As a first grade teacher and a lover of books, one of the biggest selling points when my wife (Rebecca) and I were house shopping a few years ago was the modest branch library less than two blocks from our house.
At the time, we didn’t have a child, but I couldn’t help but imagine walking our future son or daughter to the small library to check out books and attend story time.
About a year later, Rebecca gave me the greatest gift a man could ever receive – a son!
During the nine months leading up to Michael Jr.’s arrival, Rebecca and I bought a bookshelf for the little guy’s room and stocked it with some of our favorites (like Curious George, Chicka Chicka Boom Boom, Corduroy, Stone Soup, The Very Hungry Caterpillar, tons of Dr. Seuss books, and a whole bunch more – thanks to Border’s going out of business sale!)
By the time Michael Jr. (A.K.A. Bubba) was born in September of 2011, we had already filled the entire bookshelf (and bought a second bookshelf for the overflow). Family and friends commented that we had very few toys for our little guy, but we definitely had enough books!
For the first year and a half of his life, Rebecca and I read the books on Bubba’s shelves aloud to him, and he loved it! I even read The Little Prince to him when his uncle (who was in France at the time) sent a toy airplane from the book. Some of my favorite memories with the little guy were reading to him during those early months.
All of that reading must have instilled a love for books in Bubba because when Rebecca would get ready for work in the morning, he would sit in his crib with a stack of board books and quietly flip through them page by page.
When I would get home from work, he would run to his pile of books, pick one out, bring it back to me, sit in my lap, and wouldn’t leave until I read it to him. Once I read it, he would get up, pick out another book, and repeat the process until we read every book in the pile.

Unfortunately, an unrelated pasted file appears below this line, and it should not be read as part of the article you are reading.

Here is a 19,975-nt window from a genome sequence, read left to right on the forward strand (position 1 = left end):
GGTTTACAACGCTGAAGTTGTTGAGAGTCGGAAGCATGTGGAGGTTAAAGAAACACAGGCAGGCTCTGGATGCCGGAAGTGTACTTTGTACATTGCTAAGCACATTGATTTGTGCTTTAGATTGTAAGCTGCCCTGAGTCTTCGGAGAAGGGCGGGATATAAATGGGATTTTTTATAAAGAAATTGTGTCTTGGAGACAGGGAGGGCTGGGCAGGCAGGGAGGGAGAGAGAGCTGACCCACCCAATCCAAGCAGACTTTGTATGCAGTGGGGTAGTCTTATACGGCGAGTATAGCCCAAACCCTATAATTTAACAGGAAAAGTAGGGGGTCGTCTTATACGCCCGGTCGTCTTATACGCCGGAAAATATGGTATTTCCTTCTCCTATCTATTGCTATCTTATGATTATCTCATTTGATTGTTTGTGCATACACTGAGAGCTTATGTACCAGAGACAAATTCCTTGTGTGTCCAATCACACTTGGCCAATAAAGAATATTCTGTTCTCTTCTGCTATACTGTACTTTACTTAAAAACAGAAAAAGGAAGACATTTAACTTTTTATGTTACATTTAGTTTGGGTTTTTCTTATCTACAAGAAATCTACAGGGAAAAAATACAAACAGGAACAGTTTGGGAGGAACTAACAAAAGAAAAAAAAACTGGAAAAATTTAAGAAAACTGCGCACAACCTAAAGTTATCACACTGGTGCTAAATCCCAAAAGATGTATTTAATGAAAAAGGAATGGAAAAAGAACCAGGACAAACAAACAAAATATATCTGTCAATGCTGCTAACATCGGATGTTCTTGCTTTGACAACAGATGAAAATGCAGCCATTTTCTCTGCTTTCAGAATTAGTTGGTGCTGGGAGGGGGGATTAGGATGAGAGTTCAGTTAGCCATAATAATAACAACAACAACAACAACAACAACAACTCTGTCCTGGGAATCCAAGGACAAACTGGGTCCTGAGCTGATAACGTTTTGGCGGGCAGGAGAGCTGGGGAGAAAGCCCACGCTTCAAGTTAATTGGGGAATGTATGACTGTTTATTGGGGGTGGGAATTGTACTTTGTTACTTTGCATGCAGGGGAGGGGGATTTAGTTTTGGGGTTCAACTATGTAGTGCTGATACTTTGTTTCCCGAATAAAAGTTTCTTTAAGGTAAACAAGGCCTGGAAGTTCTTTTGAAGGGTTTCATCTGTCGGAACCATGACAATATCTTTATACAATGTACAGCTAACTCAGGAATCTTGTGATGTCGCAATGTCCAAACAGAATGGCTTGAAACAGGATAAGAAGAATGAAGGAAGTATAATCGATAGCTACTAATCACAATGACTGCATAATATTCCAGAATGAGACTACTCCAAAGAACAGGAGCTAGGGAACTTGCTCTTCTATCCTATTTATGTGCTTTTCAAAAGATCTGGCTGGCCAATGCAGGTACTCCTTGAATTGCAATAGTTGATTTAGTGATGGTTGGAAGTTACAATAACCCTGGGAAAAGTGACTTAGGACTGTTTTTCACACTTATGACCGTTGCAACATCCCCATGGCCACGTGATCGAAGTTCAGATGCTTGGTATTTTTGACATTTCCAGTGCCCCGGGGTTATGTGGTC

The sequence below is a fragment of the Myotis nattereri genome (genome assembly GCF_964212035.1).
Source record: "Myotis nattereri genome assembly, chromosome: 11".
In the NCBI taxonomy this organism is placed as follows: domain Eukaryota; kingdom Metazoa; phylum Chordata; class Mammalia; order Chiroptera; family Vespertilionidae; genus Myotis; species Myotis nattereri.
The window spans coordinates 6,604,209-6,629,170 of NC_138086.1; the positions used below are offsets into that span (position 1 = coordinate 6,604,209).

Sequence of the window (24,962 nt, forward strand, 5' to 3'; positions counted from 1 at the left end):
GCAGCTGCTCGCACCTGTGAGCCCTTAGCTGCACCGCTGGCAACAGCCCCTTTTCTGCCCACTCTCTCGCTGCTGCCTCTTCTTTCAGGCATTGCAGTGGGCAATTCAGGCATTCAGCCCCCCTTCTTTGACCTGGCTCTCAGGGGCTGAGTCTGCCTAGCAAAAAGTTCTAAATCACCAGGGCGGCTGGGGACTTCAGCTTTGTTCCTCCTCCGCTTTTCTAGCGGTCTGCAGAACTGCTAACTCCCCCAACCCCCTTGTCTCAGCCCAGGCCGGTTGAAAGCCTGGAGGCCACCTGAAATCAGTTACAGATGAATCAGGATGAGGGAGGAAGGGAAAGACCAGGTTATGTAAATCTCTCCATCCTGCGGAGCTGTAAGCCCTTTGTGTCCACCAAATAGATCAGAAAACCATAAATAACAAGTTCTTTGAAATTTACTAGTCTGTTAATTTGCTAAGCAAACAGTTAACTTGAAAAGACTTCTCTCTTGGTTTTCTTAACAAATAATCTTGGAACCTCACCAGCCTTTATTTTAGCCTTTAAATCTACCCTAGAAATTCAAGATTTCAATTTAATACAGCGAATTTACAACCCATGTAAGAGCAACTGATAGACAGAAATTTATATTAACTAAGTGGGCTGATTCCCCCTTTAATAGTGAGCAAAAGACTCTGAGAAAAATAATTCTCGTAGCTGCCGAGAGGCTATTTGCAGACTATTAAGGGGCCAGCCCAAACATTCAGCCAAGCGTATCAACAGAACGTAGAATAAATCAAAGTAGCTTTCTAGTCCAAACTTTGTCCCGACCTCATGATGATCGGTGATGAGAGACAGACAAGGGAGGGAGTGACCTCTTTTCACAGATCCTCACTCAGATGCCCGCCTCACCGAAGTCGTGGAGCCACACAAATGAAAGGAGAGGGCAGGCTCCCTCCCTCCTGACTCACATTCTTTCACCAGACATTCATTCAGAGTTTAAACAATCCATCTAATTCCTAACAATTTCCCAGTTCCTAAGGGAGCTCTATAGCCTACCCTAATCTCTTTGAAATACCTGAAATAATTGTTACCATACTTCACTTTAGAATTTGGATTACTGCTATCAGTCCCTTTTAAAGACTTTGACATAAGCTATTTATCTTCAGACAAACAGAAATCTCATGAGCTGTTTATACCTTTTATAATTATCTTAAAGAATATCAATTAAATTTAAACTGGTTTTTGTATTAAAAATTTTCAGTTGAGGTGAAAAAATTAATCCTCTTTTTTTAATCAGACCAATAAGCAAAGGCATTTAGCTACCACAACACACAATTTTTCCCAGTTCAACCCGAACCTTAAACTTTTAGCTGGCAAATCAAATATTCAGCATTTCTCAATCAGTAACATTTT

Needless to say, you would think that we couldn’t have been happier with his love of books! Well, we were… but there was a catch! All of those books that Rebecca and I bought before Bubba was born began to be read a 3rd, 4th or 5th time (or in the case of books like Chicka Chicka Boom Boom, we had probably read some books more than one-hundred times).
Now don’t get me wrong, I love reading to Bubba… but I was getting tired of reading the same books over and over. I thought about going out and buying some new books, but with a teacher’s salary, I didn’t have the money to keep buying books (especially while we were still buying diapers)!
Somewhere along the way, our busy lives as teachers and parents made us think we didn’t have time to walk Bubba over to the small library that we were so excited about when we bought our house. It’s hard to believe, but the thought of taking Bubba to the library a couple times each week began to fade. It was almost embarrassing that we weren’t using the library more, so I decided to do something about it.
I came up with a plan and decided that Bubba and I were going to try to read every picture book in our library – a journey that I’m figuring will take at least a couple years to complete.
To make things easier on me, I decided that we’d pull books in alphabetical order (by authors’ last names) and “read the library” one shelf at a time. Our blog (http://michaelsreadthelibrary.wordpress.com) tries to capture this journey and will help us remember some of the many things we learn throughout the experience.
I hope that by writing about our experiences, we can inspire other parents and grandparents to enjoy the gift of reading with a child and to take full advantage of their local libraries.
Michael Carton is a first grade teacher, husband, father, and “Big.” In his spare time, he serves as President-Elect for the Blackhawk Reading Council, coaches a FIRST LEGO League team, moderates #EdBookTalk on Twitter, and volunteers for WQPT-PBS, 4-H, Adopt-A-Highway, and more. In his free time, does yard work, enjoys his wife’s delicious baking, and reads. He blogs at http://michaelsreadthelibrary.wordpress.com